[background conversation]

0:42:24: So, this map shows the Saint Lawrence River, Saint Lawrence Seaway, and the area that shows in pink on this map is now what's called The Akwesasne Nation or The Mohawk Nation, it's a tribal community located between... It spans the US and Canada. Beginning in the 1950s, inexpensive hydroelectric power generated by the Saint Lawrence River attracted a number of industries to the area upstream of the Akwesasne Nation, you can see some of those shown in this map, I hope you can see these. The General Motors Powertrain Division is located immediately adjacent to the Akwesasne Nation, and it is downstream, downwind and downgradient, so everything's traveling towards the Mohawk Community from the RJ Reynolds Metals and the Aluminum Company of America or Alcoa, all of which are super fun sites currently.

0:43:24: Toxicants from these sites have contaminated the soil, the air, and the water of the Akwesasne Nation to the extent that public health professionals have issued advisories saying that "No women of childbearing age should eat any fish that are caught from the Saint Lawrence River, nor should infants or young children." And the tribal community has pretty much... They've internalized those messages, they have pretty much complied with those messages to a very strong extent. This is good news in the public health community where our mantra often is "No exposure, no adverse effects." People are not ingesting these toxic chemicals and therefore there is no adverse effect. However, I wanna read an excerpt from a very beautiful paper that was written a number of years ago by Mary Arquette, who is a public health professional and an enrolled member of the Akwesasne Nation.

0:44:25: She and her colleagues point out that in Akwesasne, as in many other communities, potentially serious adverse health effects can result when people stop traditional cultural practices in order to protect their health from the effects of toxic substances. When traditional foods such as fish are no longer eaten, alternative diets are often consumed, which are often high in fat and calories and low in vitamins and nutrients. This type of dietary change has been linked with many health outcomes such as type 2 diabetes, heart disease, stroke, high blood pressure, cancer and obesity. Consequently, serious health problems can result, when as in the case of Akwesasne, traditional foods are no longer consumed even if there is little or no exposure to toxic substances. So here, we have an alternative perspective, an alternative way of thinking about this shift in the diet that may have protected people from toxic exposures, but may have opened the door to other health issues.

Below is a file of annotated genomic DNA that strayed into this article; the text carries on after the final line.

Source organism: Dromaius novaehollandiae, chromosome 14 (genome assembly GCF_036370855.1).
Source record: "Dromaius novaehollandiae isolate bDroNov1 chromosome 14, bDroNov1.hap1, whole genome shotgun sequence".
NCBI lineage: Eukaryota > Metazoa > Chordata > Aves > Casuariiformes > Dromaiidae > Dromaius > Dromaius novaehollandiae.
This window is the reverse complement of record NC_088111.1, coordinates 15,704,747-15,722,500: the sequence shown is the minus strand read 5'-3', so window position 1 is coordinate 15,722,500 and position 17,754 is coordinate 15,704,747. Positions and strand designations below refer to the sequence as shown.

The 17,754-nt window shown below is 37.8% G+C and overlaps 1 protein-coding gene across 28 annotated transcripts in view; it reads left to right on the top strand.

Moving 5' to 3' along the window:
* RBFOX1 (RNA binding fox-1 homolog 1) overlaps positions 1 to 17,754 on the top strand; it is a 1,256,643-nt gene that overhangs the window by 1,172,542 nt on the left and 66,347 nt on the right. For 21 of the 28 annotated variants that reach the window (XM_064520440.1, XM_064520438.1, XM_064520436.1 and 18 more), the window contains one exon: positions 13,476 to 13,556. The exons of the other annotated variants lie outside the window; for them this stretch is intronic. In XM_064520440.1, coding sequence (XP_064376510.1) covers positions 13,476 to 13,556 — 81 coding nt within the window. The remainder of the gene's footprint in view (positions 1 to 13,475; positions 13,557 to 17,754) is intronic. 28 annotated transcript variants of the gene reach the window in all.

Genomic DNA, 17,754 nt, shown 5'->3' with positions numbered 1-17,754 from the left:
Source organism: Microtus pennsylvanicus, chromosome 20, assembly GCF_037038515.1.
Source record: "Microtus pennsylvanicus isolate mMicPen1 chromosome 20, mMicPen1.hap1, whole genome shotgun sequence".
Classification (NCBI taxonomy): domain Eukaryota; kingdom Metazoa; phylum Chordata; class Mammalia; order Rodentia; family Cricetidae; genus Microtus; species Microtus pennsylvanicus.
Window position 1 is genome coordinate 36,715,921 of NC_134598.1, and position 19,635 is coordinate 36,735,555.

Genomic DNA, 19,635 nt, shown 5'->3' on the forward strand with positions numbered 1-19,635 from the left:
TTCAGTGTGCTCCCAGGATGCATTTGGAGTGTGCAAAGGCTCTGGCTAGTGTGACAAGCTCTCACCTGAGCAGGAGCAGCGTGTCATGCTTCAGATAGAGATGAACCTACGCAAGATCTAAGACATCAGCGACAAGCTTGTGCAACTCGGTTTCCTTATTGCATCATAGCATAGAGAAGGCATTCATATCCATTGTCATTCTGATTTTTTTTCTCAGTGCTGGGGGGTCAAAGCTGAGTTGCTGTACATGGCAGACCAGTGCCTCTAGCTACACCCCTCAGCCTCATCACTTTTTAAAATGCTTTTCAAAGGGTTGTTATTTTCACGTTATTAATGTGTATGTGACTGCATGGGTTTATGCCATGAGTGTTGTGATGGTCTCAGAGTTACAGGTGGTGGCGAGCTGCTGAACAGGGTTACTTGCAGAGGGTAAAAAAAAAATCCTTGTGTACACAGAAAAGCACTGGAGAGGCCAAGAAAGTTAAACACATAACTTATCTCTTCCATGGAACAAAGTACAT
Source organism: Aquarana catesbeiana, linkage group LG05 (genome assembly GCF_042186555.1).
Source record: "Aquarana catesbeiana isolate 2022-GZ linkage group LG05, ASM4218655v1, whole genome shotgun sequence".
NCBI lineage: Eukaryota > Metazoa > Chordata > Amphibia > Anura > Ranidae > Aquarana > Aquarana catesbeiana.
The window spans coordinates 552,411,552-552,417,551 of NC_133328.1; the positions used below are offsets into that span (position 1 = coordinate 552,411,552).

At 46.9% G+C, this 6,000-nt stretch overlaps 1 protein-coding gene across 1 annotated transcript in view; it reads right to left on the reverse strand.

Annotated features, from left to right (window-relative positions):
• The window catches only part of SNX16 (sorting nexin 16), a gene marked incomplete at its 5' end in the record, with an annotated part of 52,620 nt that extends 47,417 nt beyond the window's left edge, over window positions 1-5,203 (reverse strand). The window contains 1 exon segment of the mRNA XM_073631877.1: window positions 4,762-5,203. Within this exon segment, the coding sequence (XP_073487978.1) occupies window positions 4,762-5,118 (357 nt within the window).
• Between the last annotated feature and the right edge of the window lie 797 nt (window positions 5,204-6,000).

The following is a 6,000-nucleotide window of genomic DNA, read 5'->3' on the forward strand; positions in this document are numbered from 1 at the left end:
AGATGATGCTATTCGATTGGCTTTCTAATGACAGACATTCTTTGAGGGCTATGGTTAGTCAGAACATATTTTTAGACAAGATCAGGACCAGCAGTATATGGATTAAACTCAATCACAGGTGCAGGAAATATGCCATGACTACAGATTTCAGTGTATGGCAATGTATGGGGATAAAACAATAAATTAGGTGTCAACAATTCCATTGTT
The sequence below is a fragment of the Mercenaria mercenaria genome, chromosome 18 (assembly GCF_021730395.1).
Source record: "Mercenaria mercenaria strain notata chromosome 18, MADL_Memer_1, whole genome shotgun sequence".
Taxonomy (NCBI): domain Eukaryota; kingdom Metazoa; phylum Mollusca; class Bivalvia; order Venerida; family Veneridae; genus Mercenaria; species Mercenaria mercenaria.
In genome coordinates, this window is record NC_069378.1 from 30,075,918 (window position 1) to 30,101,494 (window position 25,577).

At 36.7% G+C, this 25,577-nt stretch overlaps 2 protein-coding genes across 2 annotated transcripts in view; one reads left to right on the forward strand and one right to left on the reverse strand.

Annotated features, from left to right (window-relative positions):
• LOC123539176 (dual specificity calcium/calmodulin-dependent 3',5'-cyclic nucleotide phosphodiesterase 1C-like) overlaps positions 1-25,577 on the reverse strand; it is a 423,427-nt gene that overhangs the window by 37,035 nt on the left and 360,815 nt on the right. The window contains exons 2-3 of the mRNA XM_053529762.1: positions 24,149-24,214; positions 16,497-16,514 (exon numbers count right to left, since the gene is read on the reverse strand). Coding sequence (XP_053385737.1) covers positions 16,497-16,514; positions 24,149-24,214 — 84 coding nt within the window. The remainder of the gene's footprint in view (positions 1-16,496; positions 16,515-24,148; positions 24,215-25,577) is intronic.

0:45:34: Furthermore, many of you may be familiar with the history of the Indian boarding schools in which young people from tribal communities were brought to boarding schools and kept there often many times for years with the goal of complete assimilation, away from tribal communities and into white communities, this is a photo, these types of before and after photos are very common from the boarding school era, they clearly symbolize something very important to the boarding school and the white communities that funded these. And this young man was Navajo not Akwesasne, but this is a picture of his before and after coming to the Carlisle Indian School. Within this historical context, a recommendation to stop traditional hunting and gathering practices which are deeply embedded with cultural, spiritual, and social significance within tribal communities can also be experienced as a continuation of assimilation or what's often called an indigenous community's cultural genocide.

0:46:46: Thus, scientifically informed advisories and actions grounded in the best of our western science and often, usually, the best of intentions to protect people from exposures to toxins can have unintended consequences that can lead them to be in the best case scenario, less effective than they might be. And in the worst case scenario, to actually harm communities often in unintended ways, and Tuskegee is probably the most notorious example of this. So, community based participatory research is an approach to conducting research that emerged out of this understanding that when we create knowledge in academic communities, we often may be creating a knowledge that's partial, that's incomplete, and that does not take advantage of the rich resources and knowledge and experiences of communities who do not have opportunities to sit in these places that we get to sit in everyday and think and create knowledge.